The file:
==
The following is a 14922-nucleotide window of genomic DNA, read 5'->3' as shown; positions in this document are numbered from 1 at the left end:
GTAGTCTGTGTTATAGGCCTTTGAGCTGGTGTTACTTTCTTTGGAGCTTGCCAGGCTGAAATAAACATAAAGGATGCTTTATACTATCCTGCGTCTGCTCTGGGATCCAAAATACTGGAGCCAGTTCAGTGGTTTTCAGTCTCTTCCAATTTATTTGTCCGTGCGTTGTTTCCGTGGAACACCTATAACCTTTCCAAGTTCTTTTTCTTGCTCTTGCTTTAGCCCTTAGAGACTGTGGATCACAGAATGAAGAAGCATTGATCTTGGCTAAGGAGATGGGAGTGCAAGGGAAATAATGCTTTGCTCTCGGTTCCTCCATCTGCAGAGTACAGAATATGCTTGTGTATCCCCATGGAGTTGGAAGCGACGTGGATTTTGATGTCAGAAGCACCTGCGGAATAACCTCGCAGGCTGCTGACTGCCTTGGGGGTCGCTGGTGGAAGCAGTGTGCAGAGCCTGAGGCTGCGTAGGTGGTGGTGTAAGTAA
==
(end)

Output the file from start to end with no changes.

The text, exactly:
The following is a 14922-nucleotide window of genomic DNA, read 5'->3' as shown; positions in this document are numbered from 1 at the left end:
GTAGTCTGTGTTATAGGCCTTTGAGCTGGTGTTACTTTCTTTGGAGCTTGCCAGGCTGAAATAAACATAAAGGATGCTTTATACTATCCTGCGTCTGCTCTGGGATCCAAAATACTGGAGCCAGTTCAGTGGTTTTCAGTCTCTTCCAATTTATTTGTCCGTGCGTTGTTTCCGTGGAACACCTATAACCTTTCCAAGTTCTTTTTCTTGCTCTTGCTTTAGCCCTTAGAGACTGTGGATCACAGAATGAAGAAGCATTGATCTTGGCTAAGGAGATGGGAGTGCAAGGGAAATAATGCTTTGCTCTCGGTTCCTCCATCTGCAGAGTACAGAATATGCTTGTGTATCCCCATGGAGTTGGAAGCGACGTGGATTTTGATGTCAGAAGCACCTGCGGAATAACCTCGCAGGCTGCTGACTGCCTTGGGGGTCGCTGGTGGAAGCAGTGTGCAGAGCCTGAGGCTGCGTAGGTGGTGGTGTAAGTAA